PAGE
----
Female Cryptotympana atrata photo by Jon Allen from 2006. Taken in South Korea.
Dedicated to cicadas, the most amazing insects in the world.
Female Cryptotympana atrata photo by Jon Allen from 2006. Taken in South Korea.
Graptopsaltria nigrofuscata is a cicada found in Japan and Korea. There are two subspecies. It is also known as Abura-zemi.
Photo by Osamu Hikino:
For more information about this cicada, visit Cicadae in Japan.
According to iNaturalist observations this cicada is found in July and August.
Species name information comes from Allen Sanborn’s Catalogue of the Cicadoidea (Hemiptera: Auchenorrhyncha).
Cryptotympana aquila is a cicada found in Indonesia, Malaysia, Brunei, Thailand, and likely adjacent nations.
Photo by Michel Chantraine:
This description comes from A Monograph of Oriental Cicadas by W. L. Distant. 1889-1892. Read it on the Biodiversity Heritage Library website.
Male: Body above black; eyes ochraceous; ocelli luteous. Pronotum with some indistinct discal markings and the posterior margin pale castaneous. Mesonotum with a central triangular linear fascia, on each side of which is an irregular and inwardly notched fascia, and the basal cruciform elevation, pale castaneous. Abdomen black, the lateral margins fringed with pale castaneous pile. Body beneath very pale castaneous; the face, anterior margin of the head between face and eyes, and basal abdominal patch, black. Anterior legs black, the femera streaked with pale castaneous; intermediate legs with the femora black streaked with pale castaneous, the tibis pale castaneous with their bases and apices black; posterior legs pale castaneous, the bases and apices of femora and tibiae black.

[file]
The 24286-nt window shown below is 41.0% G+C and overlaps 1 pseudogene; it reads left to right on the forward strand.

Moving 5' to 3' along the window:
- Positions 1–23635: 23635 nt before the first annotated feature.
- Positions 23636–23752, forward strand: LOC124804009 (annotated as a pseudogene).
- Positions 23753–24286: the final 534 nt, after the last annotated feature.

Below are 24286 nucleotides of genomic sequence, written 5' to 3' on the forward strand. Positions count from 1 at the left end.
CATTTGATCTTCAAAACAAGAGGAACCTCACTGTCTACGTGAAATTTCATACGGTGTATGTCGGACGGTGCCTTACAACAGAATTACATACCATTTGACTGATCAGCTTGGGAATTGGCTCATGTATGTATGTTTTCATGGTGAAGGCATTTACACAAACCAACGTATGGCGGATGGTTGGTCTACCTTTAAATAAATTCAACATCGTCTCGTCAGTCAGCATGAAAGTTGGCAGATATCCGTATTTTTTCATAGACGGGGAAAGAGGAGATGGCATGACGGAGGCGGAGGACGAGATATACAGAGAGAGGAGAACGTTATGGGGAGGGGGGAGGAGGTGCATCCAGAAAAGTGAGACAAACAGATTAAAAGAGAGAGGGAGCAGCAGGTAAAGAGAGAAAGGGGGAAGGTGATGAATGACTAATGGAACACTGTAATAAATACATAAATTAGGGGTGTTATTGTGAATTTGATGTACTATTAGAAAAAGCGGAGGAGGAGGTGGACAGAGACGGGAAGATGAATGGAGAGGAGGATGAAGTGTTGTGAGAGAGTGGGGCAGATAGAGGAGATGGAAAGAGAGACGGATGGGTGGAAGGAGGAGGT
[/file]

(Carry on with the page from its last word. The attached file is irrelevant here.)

Tegmina and wing pale hyaline; tegmina with the venation and the costal membrane pale castaneous, the extreme basal margin of the last black; the basal third (excluding venation) and the subcostal area to apex, blackish; wings with about basal half obliquely black.
The body is robust but moderately elongate; the opercula do not overlap at their basal margins, and at a short distance from base become widely divergent and narrowed to apices, their outer margins slightly concavely sinuate and in length, they extend a little beyond the middle of the abdomen.
Long. excl. tegm. Male, 40 to 45 millim. Exp. tegm. 115 to 120 millim.